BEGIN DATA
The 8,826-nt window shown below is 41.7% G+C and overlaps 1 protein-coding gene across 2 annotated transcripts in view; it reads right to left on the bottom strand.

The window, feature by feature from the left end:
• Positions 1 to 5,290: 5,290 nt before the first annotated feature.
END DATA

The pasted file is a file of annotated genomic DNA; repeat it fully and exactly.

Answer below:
The 8,826-nt window shown below is 41.7% G+C and overlaps 1 protein-coding gene across 2 annotated transcripts in view; it reads right to left on the bottom strand.

The window, feature by feature from the left end:
• Positions 1 to 5,290: 5,290 nt before the first annotated feature.